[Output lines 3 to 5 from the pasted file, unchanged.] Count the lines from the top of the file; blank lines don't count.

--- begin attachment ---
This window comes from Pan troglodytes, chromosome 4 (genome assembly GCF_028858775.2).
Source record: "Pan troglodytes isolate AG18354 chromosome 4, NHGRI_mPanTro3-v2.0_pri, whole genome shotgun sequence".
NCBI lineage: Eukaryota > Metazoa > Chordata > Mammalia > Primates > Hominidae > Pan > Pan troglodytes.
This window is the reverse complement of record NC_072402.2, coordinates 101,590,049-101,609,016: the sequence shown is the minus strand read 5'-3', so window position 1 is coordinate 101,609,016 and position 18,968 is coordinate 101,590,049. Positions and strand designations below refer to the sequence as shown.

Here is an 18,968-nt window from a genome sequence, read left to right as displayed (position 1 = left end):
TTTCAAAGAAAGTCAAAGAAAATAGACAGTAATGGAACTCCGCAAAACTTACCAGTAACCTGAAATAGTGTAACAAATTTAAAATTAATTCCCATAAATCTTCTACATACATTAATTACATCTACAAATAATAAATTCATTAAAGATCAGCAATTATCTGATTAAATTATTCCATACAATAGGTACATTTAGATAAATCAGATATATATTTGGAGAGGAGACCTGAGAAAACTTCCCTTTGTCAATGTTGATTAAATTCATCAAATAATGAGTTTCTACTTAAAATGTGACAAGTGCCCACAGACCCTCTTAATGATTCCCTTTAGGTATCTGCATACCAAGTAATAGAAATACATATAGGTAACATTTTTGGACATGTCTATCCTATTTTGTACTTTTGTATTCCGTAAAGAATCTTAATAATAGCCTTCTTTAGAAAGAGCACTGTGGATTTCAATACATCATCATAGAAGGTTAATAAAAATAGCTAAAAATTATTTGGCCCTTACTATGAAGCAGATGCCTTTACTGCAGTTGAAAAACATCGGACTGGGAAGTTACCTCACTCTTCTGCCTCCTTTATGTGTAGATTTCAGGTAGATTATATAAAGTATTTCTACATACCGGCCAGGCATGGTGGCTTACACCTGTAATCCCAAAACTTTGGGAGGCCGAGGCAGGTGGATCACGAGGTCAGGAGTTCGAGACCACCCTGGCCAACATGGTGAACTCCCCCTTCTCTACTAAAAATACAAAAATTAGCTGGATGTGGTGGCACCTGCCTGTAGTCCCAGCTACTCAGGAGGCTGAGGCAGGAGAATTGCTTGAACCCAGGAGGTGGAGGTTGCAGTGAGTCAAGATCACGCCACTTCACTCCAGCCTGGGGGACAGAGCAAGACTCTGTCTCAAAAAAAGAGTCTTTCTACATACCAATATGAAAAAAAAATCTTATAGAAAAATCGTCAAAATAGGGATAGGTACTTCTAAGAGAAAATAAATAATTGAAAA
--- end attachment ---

NCBI lineage: Eukaryota > Metazoa > Chordata > Mammalia > Primates > Hominidae > Pan > Pan troglodytes.
This window is the reverse complement of record NC_072402.2, coordinates 101,590,049-101,609,016: the sequence shown is the minus strand read 5'-3', so window position 1 is coordinate 101,609,016 and position 18,968 is coordinate 101,590,049. Positions and strand designations below refer to the sequence as shown.

Here is an 18,968-nt window from a genome sequence, read left to right as displayed (position 1 = left end):